Rev. Alban Butler (171173). Volume X: October. The Lives of the Saints. 1866.
St. Zenobius, Bishop of Florence, Confessor
THIS holy pastor is honoured at Florence as the patron, protector, and principal apostle of that city, of which he was a native. He was born towards the close of the reign of Constantine the Great, passed through a regular course of education under eminent masters; and applied himself particularly to the study of philosophy. In his search after wisdom he discovered the folly and falsehood of idolatry, in which he had been educated, and listening to the doctrine of the gospel, attained to the happiness of faith. The seeds of the Christian religion had taken some root at Florence under Romulus, Paulinus, and Frontinus, whom some call disciples of the apostle St. Peter.1 But Lamius2 shows that their mission seems not to have been of so early a date, but of the second or third age. Foggini3 thinks it not clear that St. Romulus, bishop of Fiesoli, two miles from Florence, flourished before the beginning of the fourth age, though it is not to be doubted but the faith of Christ began to be planted at Florence long before that time: which is manifest from the undoubted proofs that SS. Minias and his companions, SS. Crescius, Entius, Pamphyla, and others, glorified God there by martyrdom in some of the first general persecutions. It appears no less certain that idolatry was still the fashionable or reigning religion at Florence when St. Zenobius became an humble follower of Christ. He was baptized privately by the Bishop of Florence; at which his parents took so great offence, that they raised a violent storm both against their son and the bishop, pretending that the step they had taken was an injury done to their paternal authority. Zenobius answered both for himself and the bishop with so much meekness and constancy, and, in justifying his own conduct, interwove so rational an account of our holy faith, as to satisfy his parents. And when he had once gained their benevolence and attention, it was no hard matter to bring them over to the Church of Christ. In order to devote himself to God in the most perfect manner, and to qualify himself to impart the blessing of divine faith to his countrymen, he entered himself among the clergy. When he was only deacon, he preached with so great fruit, and such reputation, that he became known to St. Ambrose of Milan, and was called to Rome by Pope Damasus. The death of that pontiff restored him to his liberty, which he made use of to return to Florence, where he began again to cultivate the vineyard which called for all his strength and attention. The bishop of that city dying, the saint was placed in that see, and by his admirable humility, modesty, abstinence, and charity, approved himself truly an apostolical pastor. In extirpating the kingdom of Satan, and establishing that of Christ in the hearts of so many multitudes, a sphere of action was opened to him commensurate to his zeal; nor did he ever cease earnestly commending to Christ the souls that were intrusted to his care, or feeding them with the word of God, who confirmed his doctrine by miracles. The minds of men grown old in any way of thinking, enfeebled by inveterate sloth, immersed in worldly pursuits, and enslaved to tyrannical passions, have, as it were, formed to themselves a bed in the earth, from which they cannot easily be removed. Zenobius was no stranger to the difficulties of the task which he had undertaken, to awaken men who were insensible to spiritual things: he, therefore, redoubled his earnestness in his labours, and in engaging Omnipotence to bless them with success. Thus he had the comfort to see a numerous people brought into the path of everlasting happiness.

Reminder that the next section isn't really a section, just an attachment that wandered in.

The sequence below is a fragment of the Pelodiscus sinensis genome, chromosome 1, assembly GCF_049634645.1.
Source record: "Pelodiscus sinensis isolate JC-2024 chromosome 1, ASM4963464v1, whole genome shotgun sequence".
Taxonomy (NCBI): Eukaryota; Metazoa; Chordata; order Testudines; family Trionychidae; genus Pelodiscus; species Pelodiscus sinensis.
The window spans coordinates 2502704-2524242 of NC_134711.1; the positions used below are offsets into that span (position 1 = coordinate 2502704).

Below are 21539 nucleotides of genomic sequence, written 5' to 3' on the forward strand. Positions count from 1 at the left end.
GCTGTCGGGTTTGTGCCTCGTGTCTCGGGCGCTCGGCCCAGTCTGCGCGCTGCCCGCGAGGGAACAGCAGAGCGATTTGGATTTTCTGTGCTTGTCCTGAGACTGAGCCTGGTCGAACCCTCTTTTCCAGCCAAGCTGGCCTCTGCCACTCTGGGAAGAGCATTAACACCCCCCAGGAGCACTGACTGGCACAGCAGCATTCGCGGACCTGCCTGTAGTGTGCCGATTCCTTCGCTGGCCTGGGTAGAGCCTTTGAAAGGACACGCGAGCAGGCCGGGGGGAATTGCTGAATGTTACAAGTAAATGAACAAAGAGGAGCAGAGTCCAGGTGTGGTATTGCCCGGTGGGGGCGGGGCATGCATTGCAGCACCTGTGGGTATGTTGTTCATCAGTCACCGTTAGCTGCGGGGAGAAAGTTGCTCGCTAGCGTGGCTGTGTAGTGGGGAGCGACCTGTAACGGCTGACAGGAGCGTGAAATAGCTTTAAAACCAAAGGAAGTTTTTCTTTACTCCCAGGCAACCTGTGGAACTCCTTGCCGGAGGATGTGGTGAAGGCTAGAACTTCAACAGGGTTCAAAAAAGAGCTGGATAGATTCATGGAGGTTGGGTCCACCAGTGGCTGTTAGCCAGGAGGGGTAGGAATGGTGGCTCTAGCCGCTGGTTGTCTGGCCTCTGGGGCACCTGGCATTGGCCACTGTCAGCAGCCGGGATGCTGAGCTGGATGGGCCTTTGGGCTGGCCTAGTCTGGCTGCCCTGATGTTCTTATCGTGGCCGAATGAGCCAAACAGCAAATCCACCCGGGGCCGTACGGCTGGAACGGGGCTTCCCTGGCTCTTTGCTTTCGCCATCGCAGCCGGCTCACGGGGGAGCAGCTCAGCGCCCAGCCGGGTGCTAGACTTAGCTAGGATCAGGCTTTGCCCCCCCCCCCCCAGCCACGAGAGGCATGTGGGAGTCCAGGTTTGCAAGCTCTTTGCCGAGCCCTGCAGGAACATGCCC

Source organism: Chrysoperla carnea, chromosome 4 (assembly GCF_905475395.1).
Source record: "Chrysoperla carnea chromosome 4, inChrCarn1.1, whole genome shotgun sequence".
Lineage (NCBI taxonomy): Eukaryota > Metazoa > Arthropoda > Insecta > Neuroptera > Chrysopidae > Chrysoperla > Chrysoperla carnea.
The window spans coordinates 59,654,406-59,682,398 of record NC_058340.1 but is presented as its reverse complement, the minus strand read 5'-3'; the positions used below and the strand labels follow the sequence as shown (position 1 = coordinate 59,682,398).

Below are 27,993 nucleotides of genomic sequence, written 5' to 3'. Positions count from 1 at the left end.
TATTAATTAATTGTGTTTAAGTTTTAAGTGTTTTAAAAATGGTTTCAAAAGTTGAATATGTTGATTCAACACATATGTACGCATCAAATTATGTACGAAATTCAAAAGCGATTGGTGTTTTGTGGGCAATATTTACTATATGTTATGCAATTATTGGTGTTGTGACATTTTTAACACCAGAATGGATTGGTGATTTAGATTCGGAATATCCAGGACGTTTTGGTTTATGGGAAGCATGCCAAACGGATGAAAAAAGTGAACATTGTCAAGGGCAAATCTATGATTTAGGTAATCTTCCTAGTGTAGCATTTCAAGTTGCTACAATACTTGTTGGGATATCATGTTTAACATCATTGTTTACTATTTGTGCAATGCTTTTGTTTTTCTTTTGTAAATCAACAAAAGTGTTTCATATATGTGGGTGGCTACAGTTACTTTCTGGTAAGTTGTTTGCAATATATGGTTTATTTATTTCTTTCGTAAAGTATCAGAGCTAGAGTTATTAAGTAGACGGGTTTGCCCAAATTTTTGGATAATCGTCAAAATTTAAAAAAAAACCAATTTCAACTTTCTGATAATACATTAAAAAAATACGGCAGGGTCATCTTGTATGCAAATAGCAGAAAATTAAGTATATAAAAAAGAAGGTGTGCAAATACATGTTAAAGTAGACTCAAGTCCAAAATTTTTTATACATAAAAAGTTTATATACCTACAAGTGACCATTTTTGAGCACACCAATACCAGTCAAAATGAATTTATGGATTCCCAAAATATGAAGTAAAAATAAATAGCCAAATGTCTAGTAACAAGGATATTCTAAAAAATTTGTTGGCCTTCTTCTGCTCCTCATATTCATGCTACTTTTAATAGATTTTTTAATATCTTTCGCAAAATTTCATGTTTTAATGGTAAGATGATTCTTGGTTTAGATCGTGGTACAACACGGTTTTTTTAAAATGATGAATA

St. Zenobius died in the reign of Honorius. His relics are kept with veneration in the great church at Florence, and his name occurs in the Roman Martyrology on the 25th of May. See the abridgment of his ancient life in St. Antoninus, Ughelli in Italia Sacra, Foggini loco cit. and principally the accurate and elegant Giuseppe Richa, S. J. in Notizie Istoriche delle Chiese Fiorentine, t. 6, in Fierenze, anno 1757.